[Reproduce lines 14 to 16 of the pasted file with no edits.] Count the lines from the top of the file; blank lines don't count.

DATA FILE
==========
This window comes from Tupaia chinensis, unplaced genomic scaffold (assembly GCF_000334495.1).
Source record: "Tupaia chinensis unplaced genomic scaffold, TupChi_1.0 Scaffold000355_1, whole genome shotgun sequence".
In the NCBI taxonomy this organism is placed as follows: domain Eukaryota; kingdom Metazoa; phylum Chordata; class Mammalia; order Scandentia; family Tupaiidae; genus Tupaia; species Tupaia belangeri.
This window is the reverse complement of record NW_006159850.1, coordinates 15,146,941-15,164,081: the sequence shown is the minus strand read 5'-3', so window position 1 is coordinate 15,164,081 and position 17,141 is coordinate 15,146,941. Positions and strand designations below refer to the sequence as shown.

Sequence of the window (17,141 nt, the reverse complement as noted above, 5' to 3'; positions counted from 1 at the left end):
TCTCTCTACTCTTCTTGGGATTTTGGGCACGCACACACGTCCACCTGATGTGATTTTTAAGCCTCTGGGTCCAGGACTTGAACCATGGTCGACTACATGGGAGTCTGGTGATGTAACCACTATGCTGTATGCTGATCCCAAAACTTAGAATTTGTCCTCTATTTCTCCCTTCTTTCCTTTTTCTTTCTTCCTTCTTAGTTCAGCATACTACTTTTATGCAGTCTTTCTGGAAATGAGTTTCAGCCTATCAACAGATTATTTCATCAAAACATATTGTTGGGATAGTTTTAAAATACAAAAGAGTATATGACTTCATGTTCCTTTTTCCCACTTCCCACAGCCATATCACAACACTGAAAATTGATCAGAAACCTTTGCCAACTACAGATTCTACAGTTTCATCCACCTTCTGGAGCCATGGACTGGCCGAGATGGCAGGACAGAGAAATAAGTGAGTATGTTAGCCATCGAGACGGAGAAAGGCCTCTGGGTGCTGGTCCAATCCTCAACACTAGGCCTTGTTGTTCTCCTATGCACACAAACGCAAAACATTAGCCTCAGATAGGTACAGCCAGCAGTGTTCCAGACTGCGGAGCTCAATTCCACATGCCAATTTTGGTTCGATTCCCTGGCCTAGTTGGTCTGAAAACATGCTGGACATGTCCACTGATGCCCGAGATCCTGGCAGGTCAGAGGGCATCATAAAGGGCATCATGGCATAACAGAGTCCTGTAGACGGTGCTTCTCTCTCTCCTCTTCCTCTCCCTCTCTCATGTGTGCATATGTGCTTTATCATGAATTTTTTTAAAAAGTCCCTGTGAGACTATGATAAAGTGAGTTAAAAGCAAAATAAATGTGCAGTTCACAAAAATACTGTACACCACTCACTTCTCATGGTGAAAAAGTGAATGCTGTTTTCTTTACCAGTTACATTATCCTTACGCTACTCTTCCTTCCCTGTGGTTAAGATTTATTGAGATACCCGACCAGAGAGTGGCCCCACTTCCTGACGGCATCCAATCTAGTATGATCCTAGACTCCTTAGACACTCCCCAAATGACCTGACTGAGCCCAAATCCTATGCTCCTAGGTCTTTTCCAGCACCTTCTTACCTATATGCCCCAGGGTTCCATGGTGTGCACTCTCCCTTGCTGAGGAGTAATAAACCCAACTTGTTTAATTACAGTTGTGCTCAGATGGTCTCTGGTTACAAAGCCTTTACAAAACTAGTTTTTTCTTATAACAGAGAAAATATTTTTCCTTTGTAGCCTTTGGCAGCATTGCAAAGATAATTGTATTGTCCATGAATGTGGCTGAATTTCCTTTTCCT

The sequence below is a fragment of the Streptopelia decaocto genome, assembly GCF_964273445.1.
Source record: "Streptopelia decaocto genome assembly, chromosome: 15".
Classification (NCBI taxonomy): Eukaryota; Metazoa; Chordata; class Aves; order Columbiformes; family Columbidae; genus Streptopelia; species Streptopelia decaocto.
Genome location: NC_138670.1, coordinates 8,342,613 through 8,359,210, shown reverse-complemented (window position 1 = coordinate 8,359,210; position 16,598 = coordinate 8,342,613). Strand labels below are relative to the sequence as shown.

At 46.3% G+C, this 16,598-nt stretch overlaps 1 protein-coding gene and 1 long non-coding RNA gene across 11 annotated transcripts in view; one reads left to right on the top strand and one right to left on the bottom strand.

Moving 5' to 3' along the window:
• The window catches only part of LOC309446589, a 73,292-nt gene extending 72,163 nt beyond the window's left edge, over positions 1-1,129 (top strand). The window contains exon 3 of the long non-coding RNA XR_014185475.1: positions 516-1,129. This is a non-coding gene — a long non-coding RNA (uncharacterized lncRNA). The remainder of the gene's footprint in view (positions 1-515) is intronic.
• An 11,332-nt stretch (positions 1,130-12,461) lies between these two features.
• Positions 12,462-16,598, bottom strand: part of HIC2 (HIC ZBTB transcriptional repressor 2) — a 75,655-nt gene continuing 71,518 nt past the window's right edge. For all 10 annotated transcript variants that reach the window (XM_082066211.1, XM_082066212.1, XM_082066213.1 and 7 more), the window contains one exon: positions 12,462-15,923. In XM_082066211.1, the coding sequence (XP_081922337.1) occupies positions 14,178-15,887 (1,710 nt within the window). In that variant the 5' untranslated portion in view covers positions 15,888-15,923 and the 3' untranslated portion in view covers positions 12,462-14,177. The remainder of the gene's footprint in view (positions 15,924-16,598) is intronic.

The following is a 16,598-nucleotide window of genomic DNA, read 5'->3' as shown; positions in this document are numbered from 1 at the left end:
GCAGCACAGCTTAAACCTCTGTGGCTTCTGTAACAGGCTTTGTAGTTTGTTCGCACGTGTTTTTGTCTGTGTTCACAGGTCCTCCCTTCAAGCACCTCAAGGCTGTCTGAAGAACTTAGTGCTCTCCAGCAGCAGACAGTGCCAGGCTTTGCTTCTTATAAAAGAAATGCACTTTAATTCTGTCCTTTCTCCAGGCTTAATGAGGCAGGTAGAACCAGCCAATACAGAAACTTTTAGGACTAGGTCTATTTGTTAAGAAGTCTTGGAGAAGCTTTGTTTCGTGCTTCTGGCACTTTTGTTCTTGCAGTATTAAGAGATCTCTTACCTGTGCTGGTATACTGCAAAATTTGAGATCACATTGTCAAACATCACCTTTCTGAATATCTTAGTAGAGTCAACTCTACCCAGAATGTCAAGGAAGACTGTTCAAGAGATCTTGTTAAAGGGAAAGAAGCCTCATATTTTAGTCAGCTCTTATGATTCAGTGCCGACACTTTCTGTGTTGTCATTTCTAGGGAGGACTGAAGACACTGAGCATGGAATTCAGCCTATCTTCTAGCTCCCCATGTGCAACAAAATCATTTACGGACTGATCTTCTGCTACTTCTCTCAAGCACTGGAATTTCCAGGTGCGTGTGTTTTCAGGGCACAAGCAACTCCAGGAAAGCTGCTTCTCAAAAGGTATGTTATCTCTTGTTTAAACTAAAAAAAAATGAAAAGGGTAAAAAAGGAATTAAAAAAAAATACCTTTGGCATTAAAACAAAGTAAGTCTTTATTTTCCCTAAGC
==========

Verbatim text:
• An 11,332-nt stretch (positions 1,130-12,461) lies between these two features.
• Positions 12,462-16,598, bottom strand: part of HIC2 (HIC ZBTB transcriptional repressor 2) — a 75,655-nt gene continuing 71,518 nt past the window's right edge. For all 10 annotated transcript variants that reach the window (XM_082066211.1, XM_082066212.1, XM_082066213.1 and 7 more), the window contains one exon: positions 12,462-15,923. In XM_082066211.1, the coding sequence (XP_081922337.1) occupies positions 14,178-15,887 (1,710 nt within the window). In that variant the 5' untranslated portion in view covers positions 15,888-15,923 and the 3' untranslated portion in view covers positions 12,462-14,177. The remainder of the gene's footprint in view (positions 15,924-16,598) is intronic.

The following is a 16,598-nucleotide window of genomic DNA, read 5'->3' as shown; positions in this document are numbered from 1 at the left end: